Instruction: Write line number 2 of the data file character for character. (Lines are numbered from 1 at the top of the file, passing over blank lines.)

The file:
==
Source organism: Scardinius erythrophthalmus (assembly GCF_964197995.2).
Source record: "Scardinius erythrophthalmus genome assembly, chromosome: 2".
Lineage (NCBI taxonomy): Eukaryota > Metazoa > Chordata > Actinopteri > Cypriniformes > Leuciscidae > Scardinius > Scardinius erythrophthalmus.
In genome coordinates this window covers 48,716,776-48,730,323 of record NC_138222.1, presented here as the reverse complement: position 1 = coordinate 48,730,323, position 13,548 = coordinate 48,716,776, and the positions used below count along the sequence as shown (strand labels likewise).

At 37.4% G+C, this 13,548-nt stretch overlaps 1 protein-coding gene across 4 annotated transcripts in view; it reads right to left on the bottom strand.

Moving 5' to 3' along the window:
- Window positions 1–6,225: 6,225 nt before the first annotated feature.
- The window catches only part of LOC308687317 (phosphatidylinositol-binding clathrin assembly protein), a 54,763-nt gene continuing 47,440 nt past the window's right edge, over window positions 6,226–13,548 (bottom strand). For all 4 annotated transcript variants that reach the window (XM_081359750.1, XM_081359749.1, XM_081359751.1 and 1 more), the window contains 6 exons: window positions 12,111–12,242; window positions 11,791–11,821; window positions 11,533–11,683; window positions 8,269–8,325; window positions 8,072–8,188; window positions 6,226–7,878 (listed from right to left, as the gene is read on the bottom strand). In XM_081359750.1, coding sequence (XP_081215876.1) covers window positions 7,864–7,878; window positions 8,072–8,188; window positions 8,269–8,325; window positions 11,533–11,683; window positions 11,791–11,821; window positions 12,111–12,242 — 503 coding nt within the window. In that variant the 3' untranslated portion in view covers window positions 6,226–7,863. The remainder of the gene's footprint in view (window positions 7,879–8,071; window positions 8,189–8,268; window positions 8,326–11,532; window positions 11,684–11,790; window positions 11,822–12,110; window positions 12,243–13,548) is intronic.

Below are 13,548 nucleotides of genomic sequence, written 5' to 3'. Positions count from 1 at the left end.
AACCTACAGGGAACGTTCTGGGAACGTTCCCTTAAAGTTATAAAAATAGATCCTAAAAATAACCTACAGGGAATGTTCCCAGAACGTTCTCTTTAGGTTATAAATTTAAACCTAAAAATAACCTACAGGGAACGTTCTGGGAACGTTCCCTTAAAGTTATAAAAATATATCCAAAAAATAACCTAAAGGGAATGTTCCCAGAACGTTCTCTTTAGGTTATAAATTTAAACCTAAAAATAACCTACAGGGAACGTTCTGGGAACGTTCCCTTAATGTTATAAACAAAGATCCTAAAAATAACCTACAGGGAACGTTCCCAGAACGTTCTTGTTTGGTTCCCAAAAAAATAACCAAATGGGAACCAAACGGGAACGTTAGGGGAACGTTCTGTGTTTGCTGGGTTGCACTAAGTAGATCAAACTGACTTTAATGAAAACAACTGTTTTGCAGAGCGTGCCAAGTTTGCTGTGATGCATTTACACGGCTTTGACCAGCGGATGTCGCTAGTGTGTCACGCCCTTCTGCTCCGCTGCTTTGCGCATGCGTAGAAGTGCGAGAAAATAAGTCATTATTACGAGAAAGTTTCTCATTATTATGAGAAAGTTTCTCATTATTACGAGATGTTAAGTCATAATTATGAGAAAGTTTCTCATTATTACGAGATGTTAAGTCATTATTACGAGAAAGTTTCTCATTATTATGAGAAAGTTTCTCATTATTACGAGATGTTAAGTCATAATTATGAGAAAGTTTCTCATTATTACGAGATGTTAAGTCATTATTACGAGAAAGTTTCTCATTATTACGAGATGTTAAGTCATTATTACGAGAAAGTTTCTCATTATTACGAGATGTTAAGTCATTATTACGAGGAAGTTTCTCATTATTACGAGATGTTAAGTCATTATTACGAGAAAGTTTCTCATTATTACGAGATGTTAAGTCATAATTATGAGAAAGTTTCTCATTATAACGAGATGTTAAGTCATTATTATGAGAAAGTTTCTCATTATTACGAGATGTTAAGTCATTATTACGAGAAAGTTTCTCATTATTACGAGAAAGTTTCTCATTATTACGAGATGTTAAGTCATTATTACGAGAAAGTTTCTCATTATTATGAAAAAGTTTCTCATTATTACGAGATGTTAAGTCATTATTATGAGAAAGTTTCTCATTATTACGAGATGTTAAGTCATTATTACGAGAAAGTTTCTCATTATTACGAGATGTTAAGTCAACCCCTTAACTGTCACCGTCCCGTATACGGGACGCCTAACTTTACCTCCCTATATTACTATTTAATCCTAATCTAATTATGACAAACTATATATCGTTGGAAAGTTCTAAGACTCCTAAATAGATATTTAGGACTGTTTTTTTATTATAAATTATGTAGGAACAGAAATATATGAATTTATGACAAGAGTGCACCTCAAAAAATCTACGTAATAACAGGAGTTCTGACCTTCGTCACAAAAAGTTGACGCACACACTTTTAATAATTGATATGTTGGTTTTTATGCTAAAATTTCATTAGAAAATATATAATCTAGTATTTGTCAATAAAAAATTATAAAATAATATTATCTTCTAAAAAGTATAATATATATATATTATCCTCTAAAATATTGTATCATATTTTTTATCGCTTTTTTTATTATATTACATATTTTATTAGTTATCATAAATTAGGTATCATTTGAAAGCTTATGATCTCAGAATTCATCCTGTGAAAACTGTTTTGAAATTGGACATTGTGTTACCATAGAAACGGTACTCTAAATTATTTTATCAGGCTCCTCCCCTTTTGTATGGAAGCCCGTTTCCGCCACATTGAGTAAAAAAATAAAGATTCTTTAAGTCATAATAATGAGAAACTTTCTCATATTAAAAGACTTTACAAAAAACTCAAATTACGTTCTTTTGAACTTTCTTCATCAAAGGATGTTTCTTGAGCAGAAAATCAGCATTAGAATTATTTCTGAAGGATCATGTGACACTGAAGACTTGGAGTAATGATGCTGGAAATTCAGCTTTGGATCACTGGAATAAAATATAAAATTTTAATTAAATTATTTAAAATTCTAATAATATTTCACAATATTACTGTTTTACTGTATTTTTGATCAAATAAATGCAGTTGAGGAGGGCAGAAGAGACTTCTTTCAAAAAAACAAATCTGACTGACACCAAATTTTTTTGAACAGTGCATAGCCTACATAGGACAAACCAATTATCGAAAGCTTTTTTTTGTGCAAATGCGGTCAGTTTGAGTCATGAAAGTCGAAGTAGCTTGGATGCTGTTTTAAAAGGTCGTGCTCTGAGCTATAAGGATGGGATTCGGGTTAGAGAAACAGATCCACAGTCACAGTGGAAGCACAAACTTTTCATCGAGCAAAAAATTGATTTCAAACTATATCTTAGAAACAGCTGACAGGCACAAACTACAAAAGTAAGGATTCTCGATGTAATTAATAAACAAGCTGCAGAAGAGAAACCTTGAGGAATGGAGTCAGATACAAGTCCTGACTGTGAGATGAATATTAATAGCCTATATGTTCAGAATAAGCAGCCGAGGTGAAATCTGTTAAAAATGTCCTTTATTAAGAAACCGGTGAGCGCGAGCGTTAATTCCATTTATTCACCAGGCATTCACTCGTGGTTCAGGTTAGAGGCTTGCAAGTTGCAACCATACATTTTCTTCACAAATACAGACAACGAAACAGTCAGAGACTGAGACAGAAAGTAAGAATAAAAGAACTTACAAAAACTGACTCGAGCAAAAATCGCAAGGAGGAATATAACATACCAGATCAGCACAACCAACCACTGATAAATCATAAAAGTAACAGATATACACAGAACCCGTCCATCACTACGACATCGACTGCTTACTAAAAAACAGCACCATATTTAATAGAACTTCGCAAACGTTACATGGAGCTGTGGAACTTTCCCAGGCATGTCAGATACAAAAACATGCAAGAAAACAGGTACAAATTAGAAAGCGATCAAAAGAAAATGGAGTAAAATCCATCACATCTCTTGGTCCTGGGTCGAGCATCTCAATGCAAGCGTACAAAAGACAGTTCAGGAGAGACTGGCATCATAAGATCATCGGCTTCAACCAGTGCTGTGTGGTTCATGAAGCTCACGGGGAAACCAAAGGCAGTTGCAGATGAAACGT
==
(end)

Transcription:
Source record: "Scardinius erythrophthalmus genome assembly, chromosome: 2".